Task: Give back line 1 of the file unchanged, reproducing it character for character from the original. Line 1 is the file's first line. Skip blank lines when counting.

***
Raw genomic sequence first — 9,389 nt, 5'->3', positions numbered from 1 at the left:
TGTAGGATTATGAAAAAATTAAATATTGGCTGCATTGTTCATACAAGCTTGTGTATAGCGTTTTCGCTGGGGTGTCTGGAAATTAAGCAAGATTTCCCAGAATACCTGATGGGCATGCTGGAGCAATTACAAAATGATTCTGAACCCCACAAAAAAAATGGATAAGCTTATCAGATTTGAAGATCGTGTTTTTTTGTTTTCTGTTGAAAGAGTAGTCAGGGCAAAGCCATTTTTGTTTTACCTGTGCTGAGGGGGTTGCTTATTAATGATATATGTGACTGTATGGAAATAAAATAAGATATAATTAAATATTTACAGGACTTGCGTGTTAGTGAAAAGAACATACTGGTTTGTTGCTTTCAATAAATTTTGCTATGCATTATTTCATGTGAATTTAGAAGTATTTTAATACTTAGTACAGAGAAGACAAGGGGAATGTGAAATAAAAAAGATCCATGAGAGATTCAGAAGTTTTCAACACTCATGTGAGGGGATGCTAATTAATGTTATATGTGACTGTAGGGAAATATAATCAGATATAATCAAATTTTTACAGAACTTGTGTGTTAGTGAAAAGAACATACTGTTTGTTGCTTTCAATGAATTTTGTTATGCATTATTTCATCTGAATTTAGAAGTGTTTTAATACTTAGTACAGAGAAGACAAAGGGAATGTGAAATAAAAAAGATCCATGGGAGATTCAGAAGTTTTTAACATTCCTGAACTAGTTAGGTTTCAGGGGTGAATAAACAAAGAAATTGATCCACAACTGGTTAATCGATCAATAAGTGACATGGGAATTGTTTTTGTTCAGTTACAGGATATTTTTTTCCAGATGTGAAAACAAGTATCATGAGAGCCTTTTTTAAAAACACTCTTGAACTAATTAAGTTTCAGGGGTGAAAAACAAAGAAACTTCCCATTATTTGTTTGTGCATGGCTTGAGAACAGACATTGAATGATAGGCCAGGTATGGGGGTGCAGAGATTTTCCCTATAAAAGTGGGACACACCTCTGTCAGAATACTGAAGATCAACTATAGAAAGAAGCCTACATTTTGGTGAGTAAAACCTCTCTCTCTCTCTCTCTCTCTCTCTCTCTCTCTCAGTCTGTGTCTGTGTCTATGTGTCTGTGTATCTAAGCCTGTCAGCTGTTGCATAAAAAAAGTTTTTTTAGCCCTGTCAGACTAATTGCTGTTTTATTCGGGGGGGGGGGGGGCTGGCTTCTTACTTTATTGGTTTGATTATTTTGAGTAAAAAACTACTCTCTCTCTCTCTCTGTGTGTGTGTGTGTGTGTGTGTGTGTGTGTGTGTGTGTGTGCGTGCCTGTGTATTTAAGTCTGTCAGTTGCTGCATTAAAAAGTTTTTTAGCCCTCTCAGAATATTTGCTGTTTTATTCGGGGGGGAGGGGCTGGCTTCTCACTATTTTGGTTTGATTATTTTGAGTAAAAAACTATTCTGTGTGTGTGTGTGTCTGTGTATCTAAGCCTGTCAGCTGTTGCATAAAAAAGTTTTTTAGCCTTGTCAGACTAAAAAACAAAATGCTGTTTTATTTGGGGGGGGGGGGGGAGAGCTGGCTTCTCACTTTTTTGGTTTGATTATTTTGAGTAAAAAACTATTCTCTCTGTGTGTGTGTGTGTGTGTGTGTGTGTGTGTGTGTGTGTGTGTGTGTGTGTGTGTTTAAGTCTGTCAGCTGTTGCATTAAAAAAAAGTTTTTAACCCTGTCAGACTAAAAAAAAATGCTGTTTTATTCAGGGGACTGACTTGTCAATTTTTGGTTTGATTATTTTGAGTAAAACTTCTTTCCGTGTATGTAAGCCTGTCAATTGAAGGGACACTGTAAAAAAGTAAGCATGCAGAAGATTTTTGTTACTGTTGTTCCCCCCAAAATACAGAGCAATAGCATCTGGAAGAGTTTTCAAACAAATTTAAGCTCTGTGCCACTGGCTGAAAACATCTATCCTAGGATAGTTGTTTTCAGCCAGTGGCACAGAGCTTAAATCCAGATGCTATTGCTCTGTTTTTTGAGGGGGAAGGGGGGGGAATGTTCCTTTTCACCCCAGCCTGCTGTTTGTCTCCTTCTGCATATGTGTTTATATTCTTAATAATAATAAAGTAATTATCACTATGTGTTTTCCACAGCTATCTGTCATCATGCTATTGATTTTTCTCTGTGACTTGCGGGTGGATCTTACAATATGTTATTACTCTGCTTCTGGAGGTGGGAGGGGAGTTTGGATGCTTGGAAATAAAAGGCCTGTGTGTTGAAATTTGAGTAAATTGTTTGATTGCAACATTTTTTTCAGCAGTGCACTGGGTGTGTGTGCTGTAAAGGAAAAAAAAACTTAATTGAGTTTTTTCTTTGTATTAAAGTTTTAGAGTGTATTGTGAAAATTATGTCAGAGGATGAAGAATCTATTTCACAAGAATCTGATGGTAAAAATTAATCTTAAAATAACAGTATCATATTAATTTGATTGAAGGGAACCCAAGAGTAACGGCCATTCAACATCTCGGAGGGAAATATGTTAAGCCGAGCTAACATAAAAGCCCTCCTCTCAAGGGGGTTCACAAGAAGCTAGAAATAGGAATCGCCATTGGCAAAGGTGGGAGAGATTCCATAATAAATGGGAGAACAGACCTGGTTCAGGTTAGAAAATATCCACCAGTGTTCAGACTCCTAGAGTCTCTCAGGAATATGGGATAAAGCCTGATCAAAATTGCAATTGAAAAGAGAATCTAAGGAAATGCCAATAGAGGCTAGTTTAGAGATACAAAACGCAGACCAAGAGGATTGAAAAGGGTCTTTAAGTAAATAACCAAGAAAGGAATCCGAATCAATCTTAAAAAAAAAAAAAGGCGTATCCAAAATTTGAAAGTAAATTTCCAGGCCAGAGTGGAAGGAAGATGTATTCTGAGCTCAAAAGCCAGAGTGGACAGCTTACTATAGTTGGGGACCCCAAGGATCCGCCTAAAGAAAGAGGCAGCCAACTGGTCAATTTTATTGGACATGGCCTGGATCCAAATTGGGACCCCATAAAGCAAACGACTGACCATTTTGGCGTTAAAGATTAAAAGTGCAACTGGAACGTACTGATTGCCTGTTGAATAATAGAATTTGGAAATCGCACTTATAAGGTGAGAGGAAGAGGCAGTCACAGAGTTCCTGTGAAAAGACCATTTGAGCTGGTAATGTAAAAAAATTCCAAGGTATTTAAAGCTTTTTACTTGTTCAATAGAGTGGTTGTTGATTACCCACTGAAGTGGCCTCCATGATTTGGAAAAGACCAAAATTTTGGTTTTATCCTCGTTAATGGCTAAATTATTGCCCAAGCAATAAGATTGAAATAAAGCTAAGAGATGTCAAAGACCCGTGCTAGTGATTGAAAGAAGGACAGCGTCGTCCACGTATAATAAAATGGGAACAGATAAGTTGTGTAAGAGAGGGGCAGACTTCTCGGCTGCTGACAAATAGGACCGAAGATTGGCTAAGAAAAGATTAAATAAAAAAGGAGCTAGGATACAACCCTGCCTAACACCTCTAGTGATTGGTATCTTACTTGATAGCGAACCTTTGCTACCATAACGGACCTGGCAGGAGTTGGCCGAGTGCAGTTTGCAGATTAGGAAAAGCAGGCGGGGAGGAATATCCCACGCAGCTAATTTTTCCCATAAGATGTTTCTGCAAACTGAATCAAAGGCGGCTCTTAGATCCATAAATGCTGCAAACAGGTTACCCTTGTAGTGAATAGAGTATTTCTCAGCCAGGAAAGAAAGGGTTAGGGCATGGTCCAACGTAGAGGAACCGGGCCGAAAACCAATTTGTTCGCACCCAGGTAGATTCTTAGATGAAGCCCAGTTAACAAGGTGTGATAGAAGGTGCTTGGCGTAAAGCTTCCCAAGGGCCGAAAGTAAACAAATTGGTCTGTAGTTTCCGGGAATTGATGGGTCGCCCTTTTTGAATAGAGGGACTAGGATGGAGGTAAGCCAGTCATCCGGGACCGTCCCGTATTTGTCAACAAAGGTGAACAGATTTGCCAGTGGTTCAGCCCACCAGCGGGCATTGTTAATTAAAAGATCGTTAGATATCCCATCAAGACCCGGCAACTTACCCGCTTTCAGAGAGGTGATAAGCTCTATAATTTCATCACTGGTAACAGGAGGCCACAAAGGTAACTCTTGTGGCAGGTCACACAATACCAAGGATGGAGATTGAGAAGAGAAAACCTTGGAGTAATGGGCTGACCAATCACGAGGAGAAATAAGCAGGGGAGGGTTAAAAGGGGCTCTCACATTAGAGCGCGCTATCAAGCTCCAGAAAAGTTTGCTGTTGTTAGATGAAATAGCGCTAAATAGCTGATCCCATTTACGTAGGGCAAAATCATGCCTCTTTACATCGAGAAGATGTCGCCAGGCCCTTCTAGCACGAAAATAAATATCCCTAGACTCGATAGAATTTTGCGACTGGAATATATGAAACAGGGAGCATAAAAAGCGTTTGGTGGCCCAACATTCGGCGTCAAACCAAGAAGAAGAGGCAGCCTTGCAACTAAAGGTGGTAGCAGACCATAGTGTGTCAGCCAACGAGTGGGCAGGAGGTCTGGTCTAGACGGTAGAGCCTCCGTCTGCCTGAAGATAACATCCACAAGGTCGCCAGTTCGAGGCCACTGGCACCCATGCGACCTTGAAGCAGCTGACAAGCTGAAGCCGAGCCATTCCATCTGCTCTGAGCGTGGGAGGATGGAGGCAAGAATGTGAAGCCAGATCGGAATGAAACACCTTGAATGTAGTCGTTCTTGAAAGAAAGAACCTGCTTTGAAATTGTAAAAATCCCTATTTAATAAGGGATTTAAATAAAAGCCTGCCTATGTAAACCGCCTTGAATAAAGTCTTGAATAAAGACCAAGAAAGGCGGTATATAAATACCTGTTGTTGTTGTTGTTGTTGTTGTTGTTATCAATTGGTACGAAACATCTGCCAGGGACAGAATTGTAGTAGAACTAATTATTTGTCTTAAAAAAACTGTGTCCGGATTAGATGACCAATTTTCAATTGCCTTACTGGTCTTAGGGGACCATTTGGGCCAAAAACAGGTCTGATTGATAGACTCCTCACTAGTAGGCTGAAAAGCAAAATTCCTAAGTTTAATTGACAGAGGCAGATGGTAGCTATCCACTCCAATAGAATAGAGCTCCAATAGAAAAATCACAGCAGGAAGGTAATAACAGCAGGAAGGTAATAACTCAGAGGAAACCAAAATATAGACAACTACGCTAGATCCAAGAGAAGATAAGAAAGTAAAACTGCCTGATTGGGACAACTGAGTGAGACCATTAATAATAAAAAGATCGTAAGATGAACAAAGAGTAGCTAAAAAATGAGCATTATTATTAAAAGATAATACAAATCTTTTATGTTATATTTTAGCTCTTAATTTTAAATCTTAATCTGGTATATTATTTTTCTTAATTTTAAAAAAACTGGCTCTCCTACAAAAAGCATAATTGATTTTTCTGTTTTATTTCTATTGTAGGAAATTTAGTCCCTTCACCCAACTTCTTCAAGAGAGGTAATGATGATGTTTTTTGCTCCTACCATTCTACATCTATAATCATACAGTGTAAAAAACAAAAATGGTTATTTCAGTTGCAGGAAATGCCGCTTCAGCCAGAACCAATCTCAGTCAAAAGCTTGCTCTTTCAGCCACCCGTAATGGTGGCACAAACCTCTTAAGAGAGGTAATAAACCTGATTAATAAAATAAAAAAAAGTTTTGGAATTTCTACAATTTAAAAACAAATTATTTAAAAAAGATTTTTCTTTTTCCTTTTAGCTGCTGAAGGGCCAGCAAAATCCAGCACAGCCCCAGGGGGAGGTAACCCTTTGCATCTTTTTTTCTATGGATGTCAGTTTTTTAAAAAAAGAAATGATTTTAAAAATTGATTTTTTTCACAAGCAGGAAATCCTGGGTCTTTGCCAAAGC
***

Raw genomic sequence first — 9,389 nt, 5'->3', positions numbered from 1 at the left: